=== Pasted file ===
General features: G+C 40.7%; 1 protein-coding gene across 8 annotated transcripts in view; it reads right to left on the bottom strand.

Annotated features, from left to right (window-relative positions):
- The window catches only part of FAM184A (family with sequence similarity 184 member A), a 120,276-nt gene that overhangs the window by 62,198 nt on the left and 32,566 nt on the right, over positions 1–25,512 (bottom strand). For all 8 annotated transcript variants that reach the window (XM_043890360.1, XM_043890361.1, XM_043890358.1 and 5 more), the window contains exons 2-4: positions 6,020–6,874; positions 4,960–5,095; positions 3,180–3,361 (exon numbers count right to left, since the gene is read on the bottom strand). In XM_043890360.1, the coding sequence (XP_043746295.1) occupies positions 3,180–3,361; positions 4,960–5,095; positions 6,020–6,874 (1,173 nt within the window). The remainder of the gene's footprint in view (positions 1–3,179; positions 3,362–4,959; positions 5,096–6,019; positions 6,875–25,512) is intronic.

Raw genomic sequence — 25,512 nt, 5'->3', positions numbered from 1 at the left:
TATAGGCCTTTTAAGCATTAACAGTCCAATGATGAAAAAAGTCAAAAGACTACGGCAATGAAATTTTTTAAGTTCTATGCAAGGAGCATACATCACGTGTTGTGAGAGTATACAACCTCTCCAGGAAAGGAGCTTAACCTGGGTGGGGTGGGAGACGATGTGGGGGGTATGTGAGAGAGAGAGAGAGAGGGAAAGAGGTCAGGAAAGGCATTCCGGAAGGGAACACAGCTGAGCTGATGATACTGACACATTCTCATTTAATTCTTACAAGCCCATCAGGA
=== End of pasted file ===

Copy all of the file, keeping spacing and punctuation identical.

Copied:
General features: G+C 40.7%; 1 protein-coding gene across 8 annotated transcripts in view; it reads right to left on the bottom strand.

Annotated features, from left to right (window-relative positions):
- The window catches only part of FAM184A (family with sequence similarity 184 member A), a 120,276-nt gene that overhangs the window by 62,198 nt on the left and 32,566 nt on the right, over positions 1–25,512 (bottom strand). For all 8 annotated transcript variants that reach the window (XM_043890360.1, XM_043890361.1, XM_043890358.1 and 5 more), the window contains exons 2-4: positions 6,020–6,874; positions 4,960–5,095; positions 3,180–3,361 (exon numbers count right to left, since the gene is read on the bottom strand). In XM_043890360.1, the coding sequence (XP_043746295.1) occupies positions 3,180–3,361; positions 4,960–5,095; positions 6,020–6,874 (1,173 nt within the window). The remainder of the gene's footprint in view (positions 1–3,179; positions 3,362–4,959; positions 5,096–6,019; positions 6,875–25,512) is intronic.

Raw genomic sequence — 25,512 nt, 5'->3', positions numbered from 1 at the left:
TATAGGCCTTTTAAGCATTAACAGTCCAATGATGAAAAAAGTCAAAAGACTACGGCAATGAAATTTTTTAAGTTCTATGCAAGGAGCATACATCACGTGTTGTGAGAGTATACAACCTCTCCAGGAAAGGAGCTTAACCTGGGTGGGGTGGGAGACGATGTGGGGGGTATGTGAGAGAGAGAGAGAGAGGGAAAGAGGTCAGGAAAGGCATTCCGGAAGGGAACACAGCTGAGCTGATGATACTGACACATTCTCATTTAATTCTTACAAGCCCATCAGGA